Swine Flu: Everything you must know 

Swine Flu: Everything you must know
It is that time of the year when Swine Flu cases in the country see a sudden spike. Reports suggest that the 2014-15 was the worst Swine Flu outbreak in the past 5 years.

But the H1N1 virus is still around and the season is now. So who should get vaccinated? When should we get it? Why is it done? This article will answer these questions.

For the uninitiated, H1N1 flu, also called the swine flu, is caused by a type of Influenza-A virus. Influenza, commonly known as “the flu” has the peculiar capability of mutating every year. With the onset of winters, usually, influenza cases see a spike. “Typically the way to prevent influenza as well as the H1N1 influenza is to get vaccinated every year, besides taking the usual precautions. The low grade H1N1 infection would last about 5-7 days. But this may vary, with complicated cases,” recommends Dr. Bornali Datta (Department of Respiratory & Sleep Medicine, Medanta Gurgaon).


Dr Rajesh Chawla, Senior Consultant – Critical Care & Respiratory Medicine, Indraprastha Apollo Hospitals Delhi warns, “Swine flu is very contagious. The disease is spread through saliva and mucus particles. It may be spread by sneezing, coughing, touching a germ-covered surface and then touching their eyes or nose. When people cough or sneeze, they spread the virus into the air around them. These drops could remain suspended in the air or land on oft-touched surfaces. When one comes in contact with these drops, they are likely to be infected with the H1N1 virus in much the same way as a typical seasonal flu.”

“Telephones, doorknobs, handshakes and infected cutlery are common carriers. Use of public transportation, elevators or being in crowded places also put you at a greater risk. When we find a new case of swine flu at the hospital, we typically isolate not just the patient but also family members, who are likely to be affected,” adds Dr Datta.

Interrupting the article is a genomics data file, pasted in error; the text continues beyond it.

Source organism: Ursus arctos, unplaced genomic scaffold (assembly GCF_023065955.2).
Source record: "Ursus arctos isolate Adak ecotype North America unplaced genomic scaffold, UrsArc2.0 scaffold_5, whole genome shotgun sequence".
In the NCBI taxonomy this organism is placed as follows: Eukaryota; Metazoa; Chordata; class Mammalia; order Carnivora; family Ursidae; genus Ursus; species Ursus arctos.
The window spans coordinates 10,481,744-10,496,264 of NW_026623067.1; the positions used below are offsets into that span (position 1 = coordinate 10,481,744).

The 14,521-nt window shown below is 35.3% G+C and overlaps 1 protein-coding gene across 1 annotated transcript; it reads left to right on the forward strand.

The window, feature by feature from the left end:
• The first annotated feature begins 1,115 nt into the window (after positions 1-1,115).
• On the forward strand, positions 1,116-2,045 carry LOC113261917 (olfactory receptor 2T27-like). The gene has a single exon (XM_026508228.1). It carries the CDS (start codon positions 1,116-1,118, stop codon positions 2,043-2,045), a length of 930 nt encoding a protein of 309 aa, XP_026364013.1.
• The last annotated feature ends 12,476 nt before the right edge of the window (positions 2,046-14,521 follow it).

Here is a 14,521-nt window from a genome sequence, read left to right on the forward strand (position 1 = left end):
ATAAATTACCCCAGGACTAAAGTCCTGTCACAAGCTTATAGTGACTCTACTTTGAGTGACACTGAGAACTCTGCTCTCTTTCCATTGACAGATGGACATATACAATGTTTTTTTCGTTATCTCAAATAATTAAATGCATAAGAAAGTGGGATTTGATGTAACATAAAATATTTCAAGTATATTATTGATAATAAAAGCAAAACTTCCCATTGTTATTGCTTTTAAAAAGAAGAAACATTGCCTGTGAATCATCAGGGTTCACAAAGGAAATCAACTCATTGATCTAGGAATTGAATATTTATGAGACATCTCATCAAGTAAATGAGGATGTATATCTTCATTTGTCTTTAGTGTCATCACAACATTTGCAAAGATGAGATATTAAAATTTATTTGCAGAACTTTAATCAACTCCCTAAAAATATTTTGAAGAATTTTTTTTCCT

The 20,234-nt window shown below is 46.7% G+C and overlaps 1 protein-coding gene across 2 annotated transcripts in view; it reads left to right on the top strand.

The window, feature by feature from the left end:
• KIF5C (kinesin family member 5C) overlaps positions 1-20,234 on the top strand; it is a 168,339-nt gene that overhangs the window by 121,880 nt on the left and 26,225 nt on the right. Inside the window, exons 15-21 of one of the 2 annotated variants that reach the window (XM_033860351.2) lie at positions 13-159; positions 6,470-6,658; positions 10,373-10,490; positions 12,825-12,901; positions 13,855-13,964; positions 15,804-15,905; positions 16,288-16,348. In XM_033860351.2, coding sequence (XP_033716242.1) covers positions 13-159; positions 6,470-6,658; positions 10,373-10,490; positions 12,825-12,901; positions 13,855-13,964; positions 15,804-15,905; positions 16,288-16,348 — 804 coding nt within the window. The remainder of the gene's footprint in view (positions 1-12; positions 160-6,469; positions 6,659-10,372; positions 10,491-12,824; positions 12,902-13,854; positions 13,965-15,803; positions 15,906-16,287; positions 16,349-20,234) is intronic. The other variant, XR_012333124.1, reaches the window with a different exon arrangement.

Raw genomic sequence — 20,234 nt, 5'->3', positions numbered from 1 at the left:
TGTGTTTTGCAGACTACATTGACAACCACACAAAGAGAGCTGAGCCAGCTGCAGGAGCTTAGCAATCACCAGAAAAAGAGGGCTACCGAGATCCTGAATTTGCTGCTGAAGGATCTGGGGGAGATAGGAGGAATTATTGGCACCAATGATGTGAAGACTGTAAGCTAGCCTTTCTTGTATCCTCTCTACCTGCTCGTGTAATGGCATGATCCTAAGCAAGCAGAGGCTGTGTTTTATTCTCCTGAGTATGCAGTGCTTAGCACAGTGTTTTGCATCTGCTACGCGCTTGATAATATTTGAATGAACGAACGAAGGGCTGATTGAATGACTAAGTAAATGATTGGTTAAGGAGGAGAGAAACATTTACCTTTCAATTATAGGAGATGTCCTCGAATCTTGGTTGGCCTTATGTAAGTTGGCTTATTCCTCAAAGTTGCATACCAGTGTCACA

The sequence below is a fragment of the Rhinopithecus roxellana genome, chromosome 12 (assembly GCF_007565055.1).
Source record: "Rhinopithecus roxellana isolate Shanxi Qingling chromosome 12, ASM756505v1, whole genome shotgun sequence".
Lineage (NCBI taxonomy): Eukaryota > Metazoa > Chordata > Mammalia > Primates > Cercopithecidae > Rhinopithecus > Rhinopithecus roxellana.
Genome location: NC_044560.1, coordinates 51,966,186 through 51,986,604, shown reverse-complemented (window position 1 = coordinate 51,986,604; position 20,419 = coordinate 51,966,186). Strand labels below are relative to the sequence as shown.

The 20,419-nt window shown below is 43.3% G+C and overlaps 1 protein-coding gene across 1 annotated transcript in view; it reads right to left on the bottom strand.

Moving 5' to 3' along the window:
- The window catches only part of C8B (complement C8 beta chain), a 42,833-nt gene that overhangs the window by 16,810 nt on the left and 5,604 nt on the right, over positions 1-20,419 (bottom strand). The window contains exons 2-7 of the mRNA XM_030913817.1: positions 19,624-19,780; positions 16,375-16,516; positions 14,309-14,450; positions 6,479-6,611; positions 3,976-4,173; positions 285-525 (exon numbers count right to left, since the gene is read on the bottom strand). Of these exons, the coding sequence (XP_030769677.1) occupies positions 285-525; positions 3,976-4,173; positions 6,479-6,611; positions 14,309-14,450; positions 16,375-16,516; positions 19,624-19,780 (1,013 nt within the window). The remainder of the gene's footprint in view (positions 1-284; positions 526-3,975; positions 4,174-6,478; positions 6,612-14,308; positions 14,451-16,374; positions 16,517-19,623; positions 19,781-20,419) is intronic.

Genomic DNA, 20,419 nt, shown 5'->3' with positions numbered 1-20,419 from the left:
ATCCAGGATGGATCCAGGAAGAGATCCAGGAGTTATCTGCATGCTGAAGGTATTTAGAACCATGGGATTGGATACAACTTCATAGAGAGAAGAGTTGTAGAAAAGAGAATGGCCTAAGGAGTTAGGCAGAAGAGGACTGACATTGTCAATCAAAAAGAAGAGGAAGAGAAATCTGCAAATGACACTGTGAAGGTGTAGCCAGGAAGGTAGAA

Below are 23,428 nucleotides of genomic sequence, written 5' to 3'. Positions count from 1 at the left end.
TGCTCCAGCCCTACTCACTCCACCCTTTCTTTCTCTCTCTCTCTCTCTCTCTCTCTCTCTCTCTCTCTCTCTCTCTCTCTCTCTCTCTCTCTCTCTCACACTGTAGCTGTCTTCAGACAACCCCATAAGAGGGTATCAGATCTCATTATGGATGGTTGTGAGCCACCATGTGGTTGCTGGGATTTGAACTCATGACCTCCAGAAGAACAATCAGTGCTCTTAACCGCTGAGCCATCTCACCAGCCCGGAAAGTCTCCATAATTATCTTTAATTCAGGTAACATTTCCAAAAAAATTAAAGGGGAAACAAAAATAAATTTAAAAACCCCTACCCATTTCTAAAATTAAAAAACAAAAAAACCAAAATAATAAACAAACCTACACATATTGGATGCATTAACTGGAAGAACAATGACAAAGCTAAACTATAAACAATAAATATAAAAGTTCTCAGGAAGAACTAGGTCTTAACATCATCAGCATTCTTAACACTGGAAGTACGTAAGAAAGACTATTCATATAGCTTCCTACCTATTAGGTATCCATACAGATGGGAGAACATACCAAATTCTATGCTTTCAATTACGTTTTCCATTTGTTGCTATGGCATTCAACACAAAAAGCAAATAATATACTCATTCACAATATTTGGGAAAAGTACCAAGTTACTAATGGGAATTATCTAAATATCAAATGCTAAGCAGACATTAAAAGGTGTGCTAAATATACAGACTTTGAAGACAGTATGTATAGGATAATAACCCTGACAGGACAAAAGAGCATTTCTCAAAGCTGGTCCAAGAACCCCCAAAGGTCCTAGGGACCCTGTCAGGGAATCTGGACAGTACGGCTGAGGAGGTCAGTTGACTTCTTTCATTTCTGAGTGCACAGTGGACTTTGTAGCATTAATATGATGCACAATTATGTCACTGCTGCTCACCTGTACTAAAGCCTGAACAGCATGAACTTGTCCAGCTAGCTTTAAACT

Dr. Bornali Datta (Department of Respiratory & Sleep Medicine, Medanta Gurgaon) debunks some common myths associated with the deadly infection.

Myth 1

Many people think that eating pork products makes them more likely to catch the Swine flu. This is a myth as we need to be more cautious about infection while shaking hands with someone or using a public telephone than while eating pork.

Myth 2

You are contagious only once you start showing the symptoms. This is untrue because one can be contagious even a full day before showing any symptoms and for up to 7 days after getting sick.

Myth 3

I got vaccinated in the summer. I’m safe for a year. The mutated virus seems to appear around October-November, during which time, the latest vaccination is also updated. Getting vaccinated every winter is an imperative to prevent infection by a more evolved mutation of the virus.

Myth 4

“I’m young. My immune system can withstand anything.” It is seen in our ICUs that people in their 30s and 40s with seemingly robust immune systems present with severe bilateral pneumonia which is a complication related to swine flu. That leads to the whole conundrum of sepsis and multi-organ failure, often leading to death. Mind you, we aren’t talking about the aged, with weak immune systems, as one would normally expect. Patients in their 20s or even younger have succumbed to this avoidable malaise.